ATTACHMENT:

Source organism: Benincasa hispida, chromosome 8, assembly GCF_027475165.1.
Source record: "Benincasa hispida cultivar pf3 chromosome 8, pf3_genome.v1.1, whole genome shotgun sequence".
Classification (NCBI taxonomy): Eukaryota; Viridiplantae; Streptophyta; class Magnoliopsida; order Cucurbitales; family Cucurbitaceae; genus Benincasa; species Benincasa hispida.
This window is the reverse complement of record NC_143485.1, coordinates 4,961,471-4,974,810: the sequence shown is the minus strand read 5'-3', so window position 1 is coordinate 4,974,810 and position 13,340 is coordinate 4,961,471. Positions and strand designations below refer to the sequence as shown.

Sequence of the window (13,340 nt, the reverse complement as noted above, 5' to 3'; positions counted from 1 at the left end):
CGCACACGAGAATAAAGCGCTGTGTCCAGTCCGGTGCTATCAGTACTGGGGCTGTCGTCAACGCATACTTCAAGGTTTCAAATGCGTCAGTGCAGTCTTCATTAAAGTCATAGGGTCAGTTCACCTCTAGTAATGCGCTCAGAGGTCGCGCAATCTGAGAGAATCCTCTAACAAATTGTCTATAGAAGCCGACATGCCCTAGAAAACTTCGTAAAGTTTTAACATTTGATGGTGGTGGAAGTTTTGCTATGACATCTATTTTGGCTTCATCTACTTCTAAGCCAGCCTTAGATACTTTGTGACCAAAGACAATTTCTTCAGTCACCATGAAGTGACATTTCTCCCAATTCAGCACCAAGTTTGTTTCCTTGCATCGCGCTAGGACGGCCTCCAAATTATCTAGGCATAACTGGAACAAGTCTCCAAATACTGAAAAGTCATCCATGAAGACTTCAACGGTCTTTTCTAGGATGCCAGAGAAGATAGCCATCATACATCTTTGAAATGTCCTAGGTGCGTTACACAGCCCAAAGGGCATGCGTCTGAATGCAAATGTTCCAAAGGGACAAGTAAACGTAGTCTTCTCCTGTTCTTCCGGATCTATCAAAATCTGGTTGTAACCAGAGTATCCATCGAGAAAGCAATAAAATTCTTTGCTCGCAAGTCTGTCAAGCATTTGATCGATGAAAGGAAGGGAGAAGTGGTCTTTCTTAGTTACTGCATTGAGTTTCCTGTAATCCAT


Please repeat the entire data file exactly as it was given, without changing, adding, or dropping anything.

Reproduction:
Source organism: Benincasa hispida, chromosome 8, assembly GCF_027475165.1.
Source record: "Benincasa hispida cultivar pf3 chromosome 8, pf3_genome.v1.1, whole genome shotgun sequence".
Classification (NCBI taxonomy): Eukaryota; Viridiplantae; Streptophyta; class Magnoliopsida; order Cucurbitales; family Cucurbitaceae; genus Benincasa; species Benincasa hispida.
This window is the reverse complement of record NC_143485.1, coordinates 4,961,471-4,974,810: the sequence shown is the minus strand read 5'-3', so window position 1 is coordinate 4,974,810 and position 13,340 is coordinate 4,961,471. Positions and strand designations below refer to the sequence as shown.

Sequence of the window (13,340 nt, the reverse complement as noted above, 5' to 3'; positions counted from 1 at the left end):
CGCACACGAGAATAAAGCGCTGTGTCCAGTCCGGTGCTATCAGTACTGGGGCTGTCGTCAACGCATACTTCAAGGTTTCAAATGCGTCAGTGCAGTCTTCATTAAAGTCATAGGGTCAGTTCACCTCTAGTAATGCGCTCAGAGGTCGCGCAATCTGAGAGAATCCTCTAACAAATTGTCTATAGAAGCCGACATGCCCTAGAAAACTTCGTAAAGTTTTAACATTTGATGGTGGTGGAAGTTTTGCTATGACATCTATTTTGGCTTCATCTACTTCTAAGCCAGCCTTAGATACTTTGTGACCAAAGACAATTTCTTCAGTCACCATGAAGTGACATTTCTCCCAATTCAGCACCAAGTTTGTTTCCTTGCATCGCGCTAGGACGGCCTCCAAATTATCTAGGCATAACTGGAACAAGTCTCCAAATACTGAAAAGTCATCCATGAAGACTTCAACGGTCTTTTCTAGGATGCCAGAGAAGATAGCCATCATACATCTTTGAAATGTCCTAGGTGCGTTACACAGCCCAAAGGGCATGCGTCTGAATGCAAATGTTCCAAAGGGACAAGTAAACGTAGTCTTCTCCTGTTCTTCCGGATCTATCAAAATCTGGTTGTAACCAGAGTATCCATCGAGAAAGCAATAAAATTCTTTGCTCGCAAGTCTGTCAAGCATTTGATCGATGAAAGGAAGGGAGAAGTGGTCTTTCTTAGTTACTGCATTGAGTTTCCTGTAATCCAT